They say ‘an apple a day keeps the doctor away.’ Besides the obvious correlation that eating fruit is healthy, what this cliché is really saying is that prevention is the key to health. It doesn’t take a scientific study to tell us that being active, eating our fruits and veggies, avoiding junk food, staying far from cigarettes and shunning excessive drug or alcohol consumption is regarded as having a healthy lifestyle. However, scientists are zeroing in on the healthy habits that are correlated to longer, more disease–free lives.
While your genes may still contribute to your health down the road, there are some healthy lifestyle habits you can adopt today to be more proactive about how your living now.
Regularly moving around and getting your heart rate up have been shown to be the only real fountain of youth in our lives. Besides having us increase our boosts in energy, exercising has also been shown to boost brain activity, prevent memory issues, and maintain joint function, mobility and quality of life. The Centers for Disease Control and Prevention recommends at least 150 minutes of moderate to intense aerobic activity each week. This can be simple as walking for 30 minutes five days a week.
Sleep Like a Baby
Although it can be argued that less sleep equals more time to spend during the day, scientists state that the healthiest individuals need at least six hours of the healing REM phase to maintain bodily function. Sleep is integral for the way the body heals itself and regulates and heals cells.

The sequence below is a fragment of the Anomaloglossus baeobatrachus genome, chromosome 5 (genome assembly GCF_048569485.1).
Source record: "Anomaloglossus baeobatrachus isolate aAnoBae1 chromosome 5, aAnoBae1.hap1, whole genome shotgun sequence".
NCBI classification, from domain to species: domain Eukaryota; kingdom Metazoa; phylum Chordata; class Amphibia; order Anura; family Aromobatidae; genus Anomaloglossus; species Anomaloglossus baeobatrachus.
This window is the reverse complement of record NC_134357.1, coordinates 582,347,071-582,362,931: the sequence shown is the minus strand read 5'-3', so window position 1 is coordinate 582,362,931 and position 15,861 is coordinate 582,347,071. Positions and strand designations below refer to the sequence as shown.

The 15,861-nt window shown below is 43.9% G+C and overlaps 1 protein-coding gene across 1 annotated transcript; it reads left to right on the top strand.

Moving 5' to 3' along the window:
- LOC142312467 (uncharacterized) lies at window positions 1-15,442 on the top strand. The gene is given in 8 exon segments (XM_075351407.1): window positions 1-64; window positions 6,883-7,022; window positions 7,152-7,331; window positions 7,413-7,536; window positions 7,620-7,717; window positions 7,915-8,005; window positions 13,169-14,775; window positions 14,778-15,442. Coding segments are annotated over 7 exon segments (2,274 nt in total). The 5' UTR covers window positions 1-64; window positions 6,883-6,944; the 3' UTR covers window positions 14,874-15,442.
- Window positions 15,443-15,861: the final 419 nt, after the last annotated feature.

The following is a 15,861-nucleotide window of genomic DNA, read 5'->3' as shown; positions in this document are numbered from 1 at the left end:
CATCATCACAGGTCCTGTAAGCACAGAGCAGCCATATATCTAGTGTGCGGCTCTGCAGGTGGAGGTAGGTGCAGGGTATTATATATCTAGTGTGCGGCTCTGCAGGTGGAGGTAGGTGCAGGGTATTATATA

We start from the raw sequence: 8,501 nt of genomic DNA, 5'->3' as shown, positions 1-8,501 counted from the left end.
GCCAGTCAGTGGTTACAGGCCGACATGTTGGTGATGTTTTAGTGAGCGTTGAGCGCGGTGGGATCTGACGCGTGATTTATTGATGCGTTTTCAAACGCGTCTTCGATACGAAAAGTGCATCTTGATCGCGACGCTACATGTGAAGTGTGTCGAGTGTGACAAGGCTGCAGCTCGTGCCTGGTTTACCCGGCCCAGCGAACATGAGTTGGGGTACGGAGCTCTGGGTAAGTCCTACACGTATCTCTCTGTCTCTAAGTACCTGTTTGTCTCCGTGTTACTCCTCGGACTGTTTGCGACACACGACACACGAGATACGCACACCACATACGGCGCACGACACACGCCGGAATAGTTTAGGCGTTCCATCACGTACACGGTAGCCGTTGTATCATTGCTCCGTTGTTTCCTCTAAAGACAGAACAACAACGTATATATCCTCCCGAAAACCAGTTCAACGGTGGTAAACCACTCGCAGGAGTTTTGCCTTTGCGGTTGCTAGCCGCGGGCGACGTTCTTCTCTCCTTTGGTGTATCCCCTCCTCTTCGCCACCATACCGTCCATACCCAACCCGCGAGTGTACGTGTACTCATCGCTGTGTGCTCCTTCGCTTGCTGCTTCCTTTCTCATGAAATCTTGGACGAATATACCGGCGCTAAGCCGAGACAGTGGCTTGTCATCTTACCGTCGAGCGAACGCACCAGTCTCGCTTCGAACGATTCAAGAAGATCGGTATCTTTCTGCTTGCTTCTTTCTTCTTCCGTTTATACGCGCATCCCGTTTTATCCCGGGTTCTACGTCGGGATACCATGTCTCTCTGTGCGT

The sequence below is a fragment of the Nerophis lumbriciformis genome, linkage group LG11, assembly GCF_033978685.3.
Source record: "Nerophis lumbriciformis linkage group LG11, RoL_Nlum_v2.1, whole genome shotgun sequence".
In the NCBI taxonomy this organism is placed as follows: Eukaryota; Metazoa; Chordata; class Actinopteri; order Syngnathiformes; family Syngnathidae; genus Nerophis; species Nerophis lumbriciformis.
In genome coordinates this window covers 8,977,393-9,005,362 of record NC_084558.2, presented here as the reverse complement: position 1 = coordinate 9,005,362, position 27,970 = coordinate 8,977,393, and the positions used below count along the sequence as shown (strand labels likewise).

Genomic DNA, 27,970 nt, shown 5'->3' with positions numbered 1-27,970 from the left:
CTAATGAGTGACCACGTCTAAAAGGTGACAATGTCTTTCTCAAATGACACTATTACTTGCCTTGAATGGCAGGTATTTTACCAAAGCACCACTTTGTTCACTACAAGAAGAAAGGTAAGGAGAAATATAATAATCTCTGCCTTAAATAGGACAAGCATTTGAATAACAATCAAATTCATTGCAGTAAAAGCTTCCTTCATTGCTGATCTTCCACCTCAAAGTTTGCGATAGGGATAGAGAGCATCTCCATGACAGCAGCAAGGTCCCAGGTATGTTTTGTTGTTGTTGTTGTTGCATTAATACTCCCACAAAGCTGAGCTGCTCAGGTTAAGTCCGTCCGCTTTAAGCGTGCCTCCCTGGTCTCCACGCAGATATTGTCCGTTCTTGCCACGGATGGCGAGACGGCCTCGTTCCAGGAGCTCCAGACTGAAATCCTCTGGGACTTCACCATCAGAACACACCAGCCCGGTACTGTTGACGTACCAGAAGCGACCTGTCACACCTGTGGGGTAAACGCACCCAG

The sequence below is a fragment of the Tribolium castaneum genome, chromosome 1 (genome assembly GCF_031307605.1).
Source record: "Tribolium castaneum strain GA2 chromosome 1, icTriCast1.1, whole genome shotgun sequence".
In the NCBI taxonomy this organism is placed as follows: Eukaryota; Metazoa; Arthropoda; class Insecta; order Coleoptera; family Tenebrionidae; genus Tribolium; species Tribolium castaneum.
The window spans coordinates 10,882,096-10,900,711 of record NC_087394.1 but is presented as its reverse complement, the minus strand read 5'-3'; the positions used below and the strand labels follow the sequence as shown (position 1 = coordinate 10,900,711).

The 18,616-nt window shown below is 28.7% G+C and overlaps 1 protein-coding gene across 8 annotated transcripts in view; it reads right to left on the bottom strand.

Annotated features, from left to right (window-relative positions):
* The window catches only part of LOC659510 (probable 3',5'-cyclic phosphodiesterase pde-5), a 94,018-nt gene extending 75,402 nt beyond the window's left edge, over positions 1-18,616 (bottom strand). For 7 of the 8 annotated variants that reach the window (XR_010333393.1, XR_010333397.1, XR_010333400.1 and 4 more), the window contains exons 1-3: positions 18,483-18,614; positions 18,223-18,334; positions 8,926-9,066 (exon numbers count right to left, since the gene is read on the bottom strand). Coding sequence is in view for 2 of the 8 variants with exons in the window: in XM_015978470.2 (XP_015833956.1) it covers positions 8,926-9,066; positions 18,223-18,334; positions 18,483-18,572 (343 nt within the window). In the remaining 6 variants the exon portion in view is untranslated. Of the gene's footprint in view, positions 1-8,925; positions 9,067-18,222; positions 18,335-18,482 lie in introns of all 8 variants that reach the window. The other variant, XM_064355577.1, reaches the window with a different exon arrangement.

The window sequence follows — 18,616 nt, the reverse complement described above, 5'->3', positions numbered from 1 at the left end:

As we age we are more vulnerable to depression because much of our time can be spent alone. Depression can lead to premature death and can be avoided by maintaining or developing regular social contact with family members or friends. A good suggestion for the elderly would be to join a group exercise class this way they get the physical benefits of regular exercise combined with the mental benefits of social interaction. Group exercise classes can be specifically designed for seniors and are guided by a personal trainer who can also provide a friendly support structure.
Stay Occupied Past Retirement
It is not uncommon to see someone who is newly retired quickly deteriorate as the need to use their brain and body abruptly ends. Studies have shown that people who stop working and do not replace activity with additional physical movement have a higher incidence of obesity and chronic disease. In areas of Italy where people are particularly known for their long lifespans, retirees are known to spend their golden years working on their farms, staying physically active, and constantly remaining on their feet. If your retirement community doesn’t offer you the same luxuries, consider volunteering at a museum or for a local non-profit that will keep your mind and body active.